Find the nearest Landscapes & Nature
Our Landscape and Nature category brings all Coast Radar’s listings related to looking for something to do or a place to visit together where they offer some form of the countryside or coast path based activity.
Finding the best things to see and do on a day out with your family or friends is easy – simply explore the countryside or coast path activity links below, hit the jump to my location button or use the search bar to plan your next UK and Ireland activity.
- Trewidden Garden was originally planted by Thomas Bolitho in the 1850’s. The 15-acre garden incorporates a magnificent collection of over 300 Camellias and Magnolias alongside one of the largest tree fern dells in the Northern Hemisphere and many other attractions. The gardens include a tearoom, plant shop and regular events. Open to the public during the Spring, Summer and beginning of Autumn every year. Dogs are also very welcome to visit the Garden.
- Garinish Island (island of Ilnacullin) extends to 15 hectares (37 acres) and is renowned for its gardens which flourish in the mild humid micro-climate of Glengarriff harbour assisted by a mainly pine shelter belt. Structures within the garden include a clock tower, a Grecian temple, a Martello Tower, and an Italian casita.
- The Sidlesham Ferry Nature Trail is via a level path from the Visitor Centre car park. The trail passes Ferry Pool Hide which is approached by a hard path and has an adapted viewing place. Beyond the hide, paths remain flat and wide, and wheelchair users can follow the trail around the Harbour’s edge before returning to the Visitor Centre. The accessible trail takes around 30 minutes to complete at a relaxed pace. The route is waymarked and a leaflet provides extra information. There are several benches offering resting points with views across the Harbour. O.S. Landranger 197, O.S. Explorer 120, a map of the Nature Reserve and Sidlesham Ferry self-guided trail map are on sale in the Visitor Centre at Sidlesham.
- Spanish Head is a headland on the southwestern coast of the Isle of Man, rising over 100 m from sea level. You can see the island of the Calf of Man lies which lies to the southwest of the head, separated from it by the Calf Sound. The name is thought to arise from the tale of a ship from the Spanish Armada that was wrecked in the area, though there is no evidence to suggest this. Locals suggest that the name may originate from the Manx name for the type of rock in the area.
- Rhossili is the ideal location from which to walk along the south Gower coast. Discover the Gowers rare wildlife, archaeology, cliffs and beaches. Rhossili Bay stretches for three miles, behind it Rhossili Down allows you to appreciate the spectacular views. Gower was the first Area of Outstanding Natural Beauty in 1956.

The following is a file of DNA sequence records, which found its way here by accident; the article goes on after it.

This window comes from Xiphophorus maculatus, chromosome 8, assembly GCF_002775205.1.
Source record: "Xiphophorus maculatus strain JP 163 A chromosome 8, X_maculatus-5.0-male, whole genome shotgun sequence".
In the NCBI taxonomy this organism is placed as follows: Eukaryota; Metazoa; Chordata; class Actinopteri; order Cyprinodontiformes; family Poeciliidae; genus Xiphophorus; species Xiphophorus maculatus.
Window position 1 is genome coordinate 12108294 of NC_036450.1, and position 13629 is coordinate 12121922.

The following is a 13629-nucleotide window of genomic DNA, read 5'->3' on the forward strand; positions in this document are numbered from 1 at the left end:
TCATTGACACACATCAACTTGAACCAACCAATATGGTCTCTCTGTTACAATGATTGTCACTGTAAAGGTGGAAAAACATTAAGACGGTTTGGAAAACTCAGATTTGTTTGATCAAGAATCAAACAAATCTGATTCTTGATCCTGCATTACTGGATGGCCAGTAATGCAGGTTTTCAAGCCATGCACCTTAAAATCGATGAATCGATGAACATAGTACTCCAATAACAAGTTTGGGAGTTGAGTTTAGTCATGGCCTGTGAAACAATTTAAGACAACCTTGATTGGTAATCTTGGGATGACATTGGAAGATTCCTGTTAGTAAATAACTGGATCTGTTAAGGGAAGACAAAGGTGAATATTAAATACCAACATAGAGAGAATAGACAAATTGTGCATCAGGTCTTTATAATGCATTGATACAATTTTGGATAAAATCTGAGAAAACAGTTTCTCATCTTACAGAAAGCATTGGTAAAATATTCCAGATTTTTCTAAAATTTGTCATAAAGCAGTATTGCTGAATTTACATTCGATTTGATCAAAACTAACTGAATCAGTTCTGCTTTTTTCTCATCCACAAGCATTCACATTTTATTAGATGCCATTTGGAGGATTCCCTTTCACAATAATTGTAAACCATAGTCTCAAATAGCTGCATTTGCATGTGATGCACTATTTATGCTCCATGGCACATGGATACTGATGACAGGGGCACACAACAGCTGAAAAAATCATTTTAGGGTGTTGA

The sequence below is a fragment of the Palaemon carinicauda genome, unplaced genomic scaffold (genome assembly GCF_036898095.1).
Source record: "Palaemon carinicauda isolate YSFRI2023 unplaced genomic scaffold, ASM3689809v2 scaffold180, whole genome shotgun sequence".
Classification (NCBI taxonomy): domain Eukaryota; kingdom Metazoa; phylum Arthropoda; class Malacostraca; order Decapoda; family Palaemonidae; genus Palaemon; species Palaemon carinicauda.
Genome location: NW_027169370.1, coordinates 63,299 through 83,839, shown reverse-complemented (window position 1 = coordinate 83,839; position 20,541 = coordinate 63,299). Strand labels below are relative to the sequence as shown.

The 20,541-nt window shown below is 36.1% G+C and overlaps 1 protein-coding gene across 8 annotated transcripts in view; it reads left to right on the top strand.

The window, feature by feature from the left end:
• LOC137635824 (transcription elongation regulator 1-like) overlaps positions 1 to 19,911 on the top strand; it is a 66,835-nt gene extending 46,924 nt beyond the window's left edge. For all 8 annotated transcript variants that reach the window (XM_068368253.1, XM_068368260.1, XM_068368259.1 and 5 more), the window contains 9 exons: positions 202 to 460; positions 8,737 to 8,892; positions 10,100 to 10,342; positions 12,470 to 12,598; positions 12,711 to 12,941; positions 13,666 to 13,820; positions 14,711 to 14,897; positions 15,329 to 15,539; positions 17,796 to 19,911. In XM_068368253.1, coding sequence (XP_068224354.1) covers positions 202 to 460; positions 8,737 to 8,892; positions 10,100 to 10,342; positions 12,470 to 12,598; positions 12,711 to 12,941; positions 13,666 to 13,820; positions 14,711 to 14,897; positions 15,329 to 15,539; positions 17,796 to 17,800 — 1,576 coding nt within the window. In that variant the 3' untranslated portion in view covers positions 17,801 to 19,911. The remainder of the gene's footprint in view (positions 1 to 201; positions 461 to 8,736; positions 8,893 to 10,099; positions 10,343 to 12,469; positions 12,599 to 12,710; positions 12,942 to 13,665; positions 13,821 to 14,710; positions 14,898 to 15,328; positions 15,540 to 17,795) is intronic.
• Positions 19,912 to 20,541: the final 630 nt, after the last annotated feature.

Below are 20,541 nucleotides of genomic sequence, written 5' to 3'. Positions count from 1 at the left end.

- Sheep’s Head, also known as Muntervary, is the headland at the end of the Sheep’s Head peninsula situated between Bantry Bay and Dunmanus Bay in County Cork. The peninsula is popular with walkers, and the Sheep’s Head Way is an 88 km long-distance trail which follows old tracks and roads around the peninsula from Bantry to the headland and back. The trail is divided into eight stages, each representing a half-day’s walking, and is very accessible, well signposted and combines low and rugged hills with coastline and cliffs.
- The Belfast Botanic Gardens was established in 1828 by the Belfast Botanic and Horticultural Society and is home to the Palm House and the Tropical Ravine. The Palm House contains a range of tropical plants, hanging baskets, seasonal displays and birds of paradise. This early example of a glasshouse was designed by Sir Charles Lanyon, completed in 1840, although the dome was added in 1852. The Tropical Ravine built in 1889 contains some of the oldest seed plants around today, as well as banana, cinnamon, bromeliad and orchid plants.
- The Seigneur of Sark is the head of Sark in the Channel Islands. “Seigneur” is the French word for “lord”. La Seigneurie is the home of the Seigneur. The formal gardens are some of the best you will see on the Channel Islands. The gardens include:Ponds Woodland to explore Colourful displays in the Chapel Fruit and vegetable gardens Sensory garden Maze Rose bedsLa Seigneurie Gardens are open every day from 24th March to the end of October between 10am and 5pm. Cafe and restaurant open daily.
- The Gnome Reserve and Wild Flower garden was founded in 1979 and contains 4 acres split equally between woodland and wild flower garden. The 1000+ Gnomes are distributed about the whole site. Also see how gnomes are made and view some antiques. Facilities include shop, refreshments, toilets, picnic areas. Dogs are welcome on leads.
- Aberdulais Tin Works and Waterfall is a preserved former industrial site situated in Aberdulais near Neath in South Wales. Detailing the site’s 400-year-old history, Aberdulais was latterly a water-powered tin mine and is now owned and maintained by the National Trust. Visitors can explore the many industrial artefacts including the waterwheel which was the largest electricity-generating one in Europe. The Aberdulais Falls is a spectacular waterfall which can release 160 million litres of water at full power and is the driving force behind the success of Aberdulais’s industrial might over the last centuries. Open throughout the year for a small admission fee, there is parking, a gift shop and tea room on site, see for more information www.nationaltrust.org.uk